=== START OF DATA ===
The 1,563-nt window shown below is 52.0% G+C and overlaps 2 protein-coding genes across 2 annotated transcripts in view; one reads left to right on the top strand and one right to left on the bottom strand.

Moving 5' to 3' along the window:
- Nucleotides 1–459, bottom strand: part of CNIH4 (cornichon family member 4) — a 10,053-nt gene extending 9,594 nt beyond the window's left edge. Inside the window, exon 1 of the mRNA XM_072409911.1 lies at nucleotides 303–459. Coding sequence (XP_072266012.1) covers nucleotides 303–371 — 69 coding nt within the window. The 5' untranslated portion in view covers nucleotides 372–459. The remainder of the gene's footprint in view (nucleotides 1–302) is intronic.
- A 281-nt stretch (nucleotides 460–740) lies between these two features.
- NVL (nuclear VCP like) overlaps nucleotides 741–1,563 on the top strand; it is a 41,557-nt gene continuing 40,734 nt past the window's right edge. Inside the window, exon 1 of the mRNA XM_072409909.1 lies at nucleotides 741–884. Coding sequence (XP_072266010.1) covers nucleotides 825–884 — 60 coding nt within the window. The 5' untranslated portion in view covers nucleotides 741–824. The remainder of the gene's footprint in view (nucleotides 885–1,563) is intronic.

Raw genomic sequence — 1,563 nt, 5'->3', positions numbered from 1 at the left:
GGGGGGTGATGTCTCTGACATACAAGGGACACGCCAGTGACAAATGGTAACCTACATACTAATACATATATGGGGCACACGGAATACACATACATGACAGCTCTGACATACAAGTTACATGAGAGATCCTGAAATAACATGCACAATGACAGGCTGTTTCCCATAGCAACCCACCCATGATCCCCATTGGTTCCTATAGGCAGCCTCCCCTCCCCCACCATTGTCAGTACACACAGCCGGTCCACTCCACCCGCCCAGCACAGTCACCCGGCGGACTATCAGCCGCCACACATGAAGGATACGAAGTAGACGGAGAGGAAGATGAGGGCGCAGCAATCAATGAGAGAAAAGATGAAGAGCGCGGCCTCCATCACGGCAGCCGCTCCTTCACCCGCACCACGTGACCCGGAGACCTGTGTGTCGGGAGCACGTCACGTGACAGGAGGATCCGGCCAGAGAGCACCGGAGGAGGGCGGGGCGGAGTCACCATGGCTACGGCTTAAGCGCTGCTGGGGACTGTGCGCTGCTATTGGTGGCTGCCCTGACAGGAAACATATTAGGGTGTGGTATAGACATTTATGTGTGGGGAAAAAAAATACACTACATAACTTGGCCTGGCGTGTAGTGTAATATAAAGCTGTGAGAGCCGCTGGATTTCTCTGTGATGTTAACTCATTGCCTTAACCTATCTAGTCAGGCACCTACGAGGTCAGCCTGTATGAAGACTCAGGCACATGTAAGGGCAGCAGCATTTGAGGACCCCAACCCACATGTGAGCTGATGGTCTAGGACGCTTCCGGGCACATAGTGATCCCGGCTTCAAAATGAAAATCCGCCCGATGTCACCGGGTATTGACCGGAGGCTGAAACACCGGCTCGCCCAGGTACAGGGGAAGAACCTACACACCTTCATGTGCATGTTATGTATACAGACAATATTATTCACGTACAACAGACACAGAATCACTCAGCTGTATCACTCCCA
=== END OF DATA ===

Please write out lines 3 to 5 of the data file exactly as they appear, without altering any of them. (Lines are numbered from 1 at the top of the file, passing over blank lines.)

- Nucleotides 1–459, bottom strand: part of CNIH4 (cornichon family member 4) — a 10,053-nt gene extending 9,594 nt beyond the window's left edge. Inside the window, exon 1 of the mRNA XM_072409911.1 lies at nucleotides 303–459. Coding sequence (XP_072266012.1) covers nucleotides 303–371 — 69 coding nt within the window. The 5' untranslated portion in view covers nucleotides 372–459. The remainder of the gene's footprint in view (nucleotides 1–302) is intronic.
- A 281-nt stretch (nucleotides 460–740) lies between these two features.
- NVL (nuclear VCP like) overlaps nucleotides 741–1,563 on the top strand; it is a 41,557-nt gene continuing 40,734 nt past the window's right edge. Inside the window, exon 1 of the mRNA XM_072409909.1 lies at nucleotides 741–884. Coding sequence (XP_072266010.1) covers nucleotides 825–884 — 60 coding nt within the window. The 5' untranslated portion in view covers nucleotides 741–824. The remainder of the gene's footprint in view (nucleotides 885–1,563) is intronic.